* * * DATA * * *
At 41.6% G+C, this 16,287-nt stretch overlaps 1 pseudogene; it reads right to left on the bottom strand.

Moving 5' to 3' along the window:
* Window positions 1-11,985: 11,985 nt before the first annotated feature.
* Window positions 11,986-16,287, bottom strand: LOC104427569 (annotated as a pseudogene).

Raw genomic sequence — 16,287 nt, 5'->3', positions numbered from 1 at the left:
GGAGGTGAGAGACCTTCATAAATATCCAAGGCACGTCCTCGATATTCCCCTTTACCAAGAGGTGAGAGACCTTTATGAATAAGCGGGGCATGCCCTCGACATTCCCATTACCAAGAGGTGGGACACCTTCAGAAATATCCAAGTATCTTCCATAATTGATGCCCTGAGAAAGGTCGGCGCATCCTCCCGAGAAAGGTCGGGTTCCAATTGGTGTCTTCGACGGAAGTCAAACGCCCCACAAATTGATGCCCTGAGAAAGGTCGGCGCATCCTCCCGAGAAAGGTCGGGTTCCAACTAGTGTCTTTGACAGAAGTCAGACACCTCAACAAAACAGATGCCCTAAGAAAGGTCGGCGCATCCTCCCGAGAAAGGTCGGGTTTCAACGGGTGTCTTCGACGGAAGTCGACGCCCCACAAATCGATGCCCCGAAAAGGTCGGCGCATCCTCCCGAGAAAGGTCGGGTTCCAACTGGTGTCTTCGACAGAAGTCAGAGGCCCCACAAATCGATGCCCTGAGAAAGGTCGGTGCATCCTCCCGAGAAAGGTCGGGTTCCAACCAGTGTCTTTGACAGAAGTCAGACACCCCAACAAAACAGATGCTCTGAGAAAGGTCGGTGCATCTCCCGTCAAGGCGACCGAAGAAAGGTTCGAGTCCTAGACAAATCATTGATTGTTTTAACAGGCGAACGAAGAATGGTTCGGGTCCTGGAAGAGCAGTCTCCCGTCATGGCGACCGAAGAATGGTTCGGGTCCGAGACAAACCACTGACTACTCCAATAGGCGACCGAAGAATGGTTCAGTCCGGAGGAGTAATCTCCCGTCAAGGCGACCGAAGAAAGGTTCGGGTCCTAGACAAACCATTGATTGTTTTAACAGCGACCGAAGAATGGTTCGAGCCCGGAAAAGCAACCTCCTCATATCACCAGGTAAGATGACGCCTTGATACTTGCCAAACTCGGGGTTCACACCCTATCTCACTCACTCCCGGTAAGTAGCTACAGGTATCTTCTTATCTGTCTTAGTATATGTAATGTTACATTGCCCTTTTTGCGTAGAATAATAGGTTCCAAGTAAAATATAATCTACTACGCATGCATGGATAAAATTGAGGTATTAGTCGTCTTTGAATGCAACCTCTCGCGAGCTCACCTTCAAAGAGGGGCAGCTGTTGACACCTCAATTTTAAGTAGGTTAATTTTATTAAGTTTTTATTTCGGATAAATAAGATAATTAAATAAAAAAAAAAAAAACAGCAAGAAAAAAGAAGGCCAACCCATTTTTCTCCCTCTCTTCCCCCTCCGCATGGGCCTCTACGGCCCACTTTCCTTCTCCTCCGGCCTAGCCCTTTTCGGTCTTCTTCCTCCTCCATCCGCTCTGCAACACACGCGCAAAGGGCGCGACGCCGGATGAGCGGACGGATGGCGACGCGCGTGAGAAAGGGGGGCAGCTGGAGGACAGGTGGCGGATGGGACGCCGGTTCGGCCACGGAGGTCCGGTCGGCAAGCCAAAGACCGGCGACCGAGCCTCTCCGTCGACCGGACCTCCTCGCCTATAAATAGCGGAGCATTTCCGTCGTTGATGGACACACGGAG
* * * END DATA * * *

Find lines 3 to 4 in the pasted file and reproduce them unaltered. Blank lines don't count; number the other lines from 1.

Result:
* Window positions 1-11,985: 11,985 nt before the first annotated feature.
* Window positions 11,986-16,287, bottom strand: LOC104427569 (annotated as a pseudogene).